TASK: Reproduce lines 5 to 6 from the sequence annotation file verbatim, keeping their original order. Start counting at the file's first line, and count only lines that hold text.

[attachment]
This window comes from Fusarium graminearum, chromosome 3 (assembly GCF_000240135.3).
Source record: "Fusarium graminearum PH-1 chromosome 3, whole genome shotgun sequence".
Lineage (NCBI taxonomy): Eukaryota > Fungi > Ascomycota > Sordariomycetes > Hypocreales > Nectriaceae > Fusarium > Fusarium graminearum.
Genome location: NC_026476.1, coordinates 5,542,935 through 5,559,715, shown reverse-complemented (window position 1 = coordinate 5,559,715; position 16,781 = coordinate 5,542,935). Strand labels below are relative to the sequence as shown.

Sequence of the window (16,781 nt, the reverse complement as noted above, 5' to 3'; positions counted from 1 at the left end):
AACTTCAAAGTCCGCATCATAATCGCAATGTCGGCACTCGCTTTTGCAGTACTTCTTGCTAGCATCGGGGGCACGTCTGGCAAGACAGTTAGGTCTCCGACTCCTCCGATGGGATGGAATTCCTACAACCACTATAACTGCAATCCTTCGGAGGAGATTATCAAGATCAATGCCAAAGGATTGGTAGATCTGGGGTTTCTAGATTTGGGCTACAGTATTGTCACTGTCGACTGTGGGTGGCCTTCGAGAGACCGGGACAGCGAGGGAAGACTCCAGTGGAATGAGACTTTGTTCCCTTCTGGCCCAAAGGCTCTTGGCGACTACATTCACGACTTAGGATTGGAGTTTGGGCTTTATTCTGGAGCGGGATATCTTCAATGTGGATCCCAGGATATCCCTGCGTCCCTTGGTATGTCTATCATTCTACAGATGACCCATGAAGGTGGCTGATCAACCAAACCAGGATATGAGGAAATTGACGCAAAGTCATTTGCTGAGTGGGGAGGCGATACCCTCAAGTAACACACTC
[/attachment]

Sequence of the window (16,781 nt, the reverse complement as noted above, 5' to 3'; positions counted from 1 at the left end):
AACTTCAAAGTCCGCATCATAATCGCAATGTCGGCACTCGCTTTTGCAGTACTTCTTGCTAGCATCGGGGGCACGTCTGGCAAGACAGTTAGGTCTCCGACTCCTCCGATGGGATGGAATTCCTACAACCACTATAACTGCAATCCTTCGGAGGAGATTATCAAGATCAATGCCAAAGGATTGGTAGATCTGGGGTTTCTAGATTTGGGCTACAGTATTGTCACTGTCGACTGTGGGTGGCCTTCGAGAGACCGGGACAGCGAGGGAAGACTCCAGTGGAATGAGACTTTGTTCCCTTCTGGCCCAAAGGCTCTTGGCGACTACATTCACGACTTAGGATTGGAGTTTGGGCTTTATTCTGGAGCGGGATATCTTCAATGTGGATCCCAGGATATCCCTGCGTCCCTTGGTATGTCTATCATTCTACAGATGACCCATGAAGGTGGCTGATCAACCAAACCAGGATATGAGGAAATTGACGCAAAGTCATTTGCTGAGTGGGGAGGCGATACCCTCAAGTAACACACTC